Let’s backtrack here. First, what’s #SibTrip? It’s a new tradition-in-waiting that we hope to kick off this year with our inaugural getaway. SibTrip is short for Sibling Trip, a trip that involves Scott, myself, and our siblings (both younger, both same-sex siblings). There’s this thing that happens as you get older: you begin forging your own path, moving forward with your own career, living in a new city (or country!), and generally building your own life and your own family. While life is happening, we sometimes forget to nurture important family relationships and keep up to speed with our siblings. Scott and I are generally fairly good about staying in touch with our siblings but we really get very little quality time to bond; to find out what’s really happening in each other’s lives. This trip – hopefully an annual getaway – was proposed to do just that; to provide us with one unadulterated week of bonding, of relaxing and of making memories together in new locales. We’ll democratically pick a new location each year – preferably a location that none of us have been to, and preferably a location that makes sense for everyone in terms of travel time (i.e. a somewhat central point).
Here’s the kicker with our sibling trip: it was dreamed up as a way to spend time with our siblings, not as an excuse for a romantic week together. This means that my sister and I share a room, and Scott and his brother share a room. I’m not sure how it works from a guy’s perspective, but some of the best conversations I’ve had with my sister are hanging out before bed, in pajamas, being real, and laughing until our stomachs hurt. For those interested in starting a SibTrip of their own, I’m happy to share other details with you (like what you do when a sibling wants to bring a significant other in the future; naturally, we’ve discussed this and have put rules and regs in place). Read More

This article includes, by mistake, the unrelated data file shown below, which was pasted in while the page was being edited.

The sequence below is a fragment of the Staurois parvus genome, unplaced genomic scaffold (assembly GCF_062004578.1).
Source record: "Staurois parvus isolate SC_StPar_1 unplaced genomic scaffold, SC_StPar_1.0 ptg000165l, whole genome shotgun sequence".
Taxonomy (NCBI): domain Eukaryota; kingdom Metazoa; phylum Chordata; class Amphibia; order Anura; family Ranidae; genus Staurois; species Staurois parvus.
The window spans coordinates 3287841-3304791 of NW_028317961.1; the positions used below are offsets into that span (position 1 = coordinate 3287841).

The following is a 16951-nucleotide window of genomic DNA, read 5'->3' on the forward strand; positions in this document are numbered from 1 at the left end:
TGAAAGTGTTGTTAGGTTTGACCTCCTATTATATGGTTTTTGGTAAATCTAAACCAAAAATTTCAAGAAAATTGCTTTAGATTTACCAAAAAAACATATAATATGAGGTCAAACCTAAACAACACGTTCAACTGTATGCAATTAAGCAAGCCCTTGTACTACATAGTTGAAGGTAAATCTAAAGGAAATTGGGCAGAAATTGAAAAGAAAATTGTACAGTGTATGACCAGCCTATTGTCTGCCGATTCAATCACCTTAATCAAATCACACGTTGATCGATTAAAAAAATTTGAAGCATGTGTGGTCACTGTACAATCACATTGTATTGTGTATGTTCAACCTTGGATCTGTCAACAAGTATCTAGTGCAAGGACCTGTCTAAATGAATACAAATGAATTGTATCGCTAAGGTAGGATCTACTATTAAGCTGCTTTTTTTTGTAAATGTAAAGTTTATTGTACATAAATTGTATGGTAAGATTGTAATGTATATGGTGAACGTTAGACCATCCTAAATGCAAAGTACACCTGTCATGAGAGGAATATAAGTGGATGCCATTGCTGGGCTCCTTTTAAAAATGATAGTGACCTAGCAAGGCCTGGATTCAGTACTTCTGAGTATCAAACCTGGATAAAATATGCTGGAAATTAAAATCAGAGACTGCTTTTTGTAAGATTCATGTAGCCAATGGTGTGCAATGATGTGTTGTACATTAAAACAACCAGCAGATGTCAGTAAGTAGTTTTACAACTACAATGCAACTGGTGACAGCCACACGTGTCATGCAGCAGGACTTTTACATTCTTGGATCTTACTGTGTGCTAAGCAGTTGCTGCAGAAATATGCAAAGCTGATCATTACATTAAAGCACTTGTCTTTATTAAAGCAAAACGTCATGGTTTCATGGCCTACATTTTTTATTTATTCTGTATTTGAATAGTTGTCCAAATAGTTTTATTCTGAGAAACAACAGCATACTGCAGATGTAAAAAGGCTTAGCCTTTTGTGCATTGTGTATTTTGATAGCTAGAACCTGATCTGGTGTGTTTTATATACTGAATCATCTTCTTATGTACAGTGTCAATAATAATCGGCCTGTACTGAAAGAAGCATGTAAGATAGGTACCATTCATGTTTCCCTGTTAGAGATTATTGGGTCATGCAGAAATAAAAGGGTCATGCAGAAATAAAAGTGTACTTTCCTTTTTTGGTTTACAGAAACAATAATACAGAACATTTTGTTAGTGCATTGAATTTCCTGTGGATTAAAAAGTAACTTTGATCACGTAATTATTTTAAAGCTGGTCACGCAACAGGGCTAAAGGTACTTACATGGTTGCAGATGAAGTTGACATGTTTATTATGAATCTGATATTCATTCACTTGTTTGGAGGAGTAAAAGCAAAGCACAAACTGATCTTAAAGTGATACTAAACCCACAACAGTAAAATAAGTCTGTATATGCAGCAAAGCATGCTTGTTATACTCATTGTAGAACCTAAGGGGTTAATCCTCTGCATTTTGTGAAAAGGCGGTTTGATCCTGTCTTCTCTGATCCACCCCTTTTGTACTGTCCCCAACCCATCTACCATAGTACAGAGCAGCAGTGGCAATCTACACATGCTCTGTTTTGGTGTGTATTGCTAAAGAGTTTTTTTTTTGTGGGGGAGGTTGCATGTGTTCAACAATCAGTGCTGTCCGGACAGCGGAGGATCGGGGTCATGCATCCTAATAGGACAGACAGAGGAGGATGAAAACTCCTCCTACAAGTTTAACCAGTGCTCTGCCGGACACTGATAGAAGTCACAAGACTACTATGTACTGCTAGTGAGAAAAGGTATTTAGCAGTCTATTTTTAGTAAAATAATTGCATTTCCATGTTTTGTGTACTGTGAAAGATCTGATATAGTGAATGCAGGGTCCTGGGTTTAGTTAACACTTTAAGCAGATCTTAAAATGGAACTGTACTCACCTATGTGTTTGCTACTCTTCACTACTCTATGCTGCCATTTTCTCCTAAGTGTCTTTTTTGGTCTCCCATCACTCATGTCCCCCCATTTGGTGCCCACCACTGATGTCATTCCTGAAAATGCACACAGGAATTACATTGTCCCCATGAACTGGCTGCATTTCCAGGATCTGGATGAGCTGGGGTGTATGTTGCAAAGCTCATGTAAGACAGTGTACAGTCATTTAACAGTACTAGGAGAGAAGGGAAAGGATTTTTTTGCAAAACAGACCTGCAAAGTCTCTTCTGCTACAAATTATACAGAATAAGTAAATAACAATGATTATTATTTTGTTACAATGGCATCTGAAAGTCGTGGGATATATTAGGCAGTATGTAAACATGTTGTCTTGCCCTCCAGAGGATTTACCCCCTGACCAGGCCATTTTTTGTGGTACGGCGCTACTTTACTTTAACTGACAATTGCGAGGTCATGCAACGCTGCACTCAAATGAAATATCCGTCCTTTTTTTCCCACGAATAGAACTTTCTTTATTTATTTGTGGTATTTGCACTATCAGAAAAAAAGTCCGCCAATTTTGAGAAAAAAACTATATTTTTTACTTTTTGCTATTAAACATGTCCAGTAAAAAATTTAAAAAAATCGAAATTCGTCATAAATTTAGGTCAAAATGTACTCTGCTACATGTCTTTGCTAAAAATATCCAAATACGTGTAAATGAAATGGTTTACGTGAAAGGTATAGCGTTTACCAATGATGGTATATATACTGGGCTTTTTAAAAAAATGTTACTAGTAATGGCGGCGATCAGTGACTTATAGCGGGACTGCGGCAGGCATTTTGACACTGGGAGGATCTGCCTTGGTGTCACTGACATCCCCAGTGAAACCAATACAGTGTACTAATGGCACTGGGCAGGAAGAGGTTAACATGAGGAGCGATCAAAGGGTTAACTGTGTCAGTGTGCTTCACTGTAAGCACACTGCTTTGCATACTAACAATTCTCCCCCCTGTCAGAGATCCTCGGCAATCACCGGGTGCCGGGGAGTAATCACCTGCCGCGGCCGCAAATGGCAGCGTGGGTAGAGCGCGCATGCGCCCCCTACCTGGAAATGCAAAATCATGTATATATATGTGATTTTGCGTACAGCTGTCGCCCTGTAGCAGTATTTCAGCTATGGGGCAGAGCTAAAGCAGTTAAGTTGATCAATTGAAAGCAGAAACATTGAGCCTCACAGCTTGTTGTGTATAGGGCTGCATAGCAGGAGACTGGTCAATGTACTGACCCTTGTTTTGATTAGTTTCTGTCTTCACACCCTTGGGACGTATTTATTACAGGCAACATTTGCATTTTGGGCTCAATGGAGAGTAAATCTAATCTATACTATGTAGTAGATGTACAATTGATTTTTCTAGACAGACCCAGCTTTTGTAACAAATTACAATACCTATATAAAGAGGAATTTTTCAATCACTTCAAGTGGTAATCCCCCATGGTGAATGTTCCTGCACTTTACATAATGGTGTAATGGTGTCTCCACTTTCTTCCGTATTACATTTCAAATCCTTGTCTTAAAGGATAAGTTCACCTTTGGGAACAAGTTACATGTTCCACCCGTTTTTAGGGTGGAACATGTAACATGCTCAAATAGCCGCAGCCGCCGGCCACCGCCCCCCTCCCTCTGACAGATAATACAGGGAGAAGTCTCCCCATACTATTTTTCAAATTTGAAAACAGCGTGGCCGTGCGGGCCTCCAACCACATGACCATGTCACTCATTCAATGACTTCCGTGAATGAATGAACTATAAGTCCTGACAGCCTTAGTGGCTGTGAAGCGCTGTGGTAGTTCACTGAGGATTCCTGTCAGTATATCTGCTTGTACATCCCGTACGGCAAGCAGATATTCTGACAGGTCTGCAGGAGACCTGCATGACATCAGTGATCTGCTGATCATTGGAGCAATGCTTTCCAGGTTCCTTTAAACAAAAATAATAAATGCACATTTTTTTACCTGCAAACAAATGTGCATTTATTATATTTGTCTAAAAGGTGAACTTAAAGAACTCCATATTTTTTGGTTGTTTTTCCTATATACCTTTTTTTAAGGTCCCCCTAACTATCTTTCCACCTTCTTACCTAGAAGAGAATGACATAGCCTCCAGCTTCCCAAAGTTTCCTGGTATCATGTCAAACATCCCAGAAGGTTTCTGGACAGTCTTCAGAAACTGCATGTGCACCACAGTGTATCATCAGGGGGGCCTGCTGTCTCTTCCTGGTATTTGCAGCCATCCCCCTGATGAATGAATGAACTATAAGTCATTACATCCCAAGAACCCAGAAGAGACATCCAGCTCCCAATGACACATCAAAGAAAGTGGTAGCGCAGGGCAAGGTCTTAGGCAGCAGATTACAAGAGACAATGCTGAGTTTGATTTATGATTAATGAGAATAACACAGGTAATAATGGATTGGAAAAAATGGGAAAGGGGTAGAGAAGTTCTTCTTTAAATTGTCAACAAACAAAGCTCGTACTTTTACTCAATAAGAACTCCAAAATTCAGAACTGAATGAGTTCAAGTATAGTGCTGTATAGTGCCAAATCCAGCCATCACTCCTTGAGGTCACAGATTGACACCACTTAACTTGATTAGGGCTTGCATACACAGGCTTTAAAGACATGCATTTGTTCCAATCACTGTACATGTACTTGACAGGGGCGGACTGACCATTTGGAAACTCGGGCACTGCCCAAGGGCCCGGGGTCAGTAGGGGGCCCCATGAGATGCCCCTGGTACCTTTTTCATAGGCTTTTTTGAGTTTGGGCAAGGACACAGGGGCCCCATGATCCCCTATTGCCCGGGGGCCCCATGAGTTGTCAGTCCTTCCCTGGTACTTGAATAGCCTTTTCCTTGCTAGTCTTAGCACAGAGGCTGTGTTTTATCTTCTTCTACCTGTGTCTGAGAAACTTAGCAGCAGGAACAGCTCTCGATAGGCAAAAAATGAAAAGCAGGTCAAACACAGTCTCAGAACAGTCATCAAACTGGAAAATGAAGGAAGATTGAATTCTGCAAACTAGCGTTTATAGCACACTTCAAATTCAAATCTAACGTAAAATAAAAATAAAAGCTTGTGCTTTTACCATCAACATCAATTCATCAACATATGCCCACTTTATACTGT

In general, I’ve gotten away from making lofty New Year’s resolutions since they tend to be rather fruitless and generally unattainable aspirations (e.g. I’m going to begin juicing, or I’m going to buy fewer shoes, etc.). Somehow I do feel okay making travel resolutions though since those goals can be wrapped into my bucket list and trip planning. My travel resolutions for 2015:
1This one’s easier said that done, and chatting with fellow travelers during our time in Israel made me realize that this is something many people struggle with (it’s not just me!). I’ve had this nasty tendency to be in the middle of a trip, thinking about our next trip or the next destination that I’d like to see instead of truly savoring every moment of the present. I tried to live in the present during our time in the Middle East, taking in the little things that make trips memorable. This year, I’m vowing to truly do that with each trip we’re on: to remember the color of the sunsets, the smell of a new place, the taste of a local drink, and the sensation and exhilaration of seeing a new place – all of that, without comparing it to another destination or daydreaming about our next getaway.
2I struggle with this, as I’m sure many millennials do. We grew up in a hyper-connected generation. There’s wifi everywhere, and we have our email and social channels at our fingertips with our iPhones in hand. Our recent trip to New York in December was actually one of the first trips that I’ve been on where I didn’t feel the need to check my email incessantly or be totally connected to the world. I was too engulfed with enjoying my surroundings and making memories with friends, which is precisely what every trip should bring. I know I won’t be able to do this on every trip, but my hope is that our week in Honduras with our siblings (#SibTrip) will bring a week of real peace and a chance to disconnect with technology + reconnect with each other.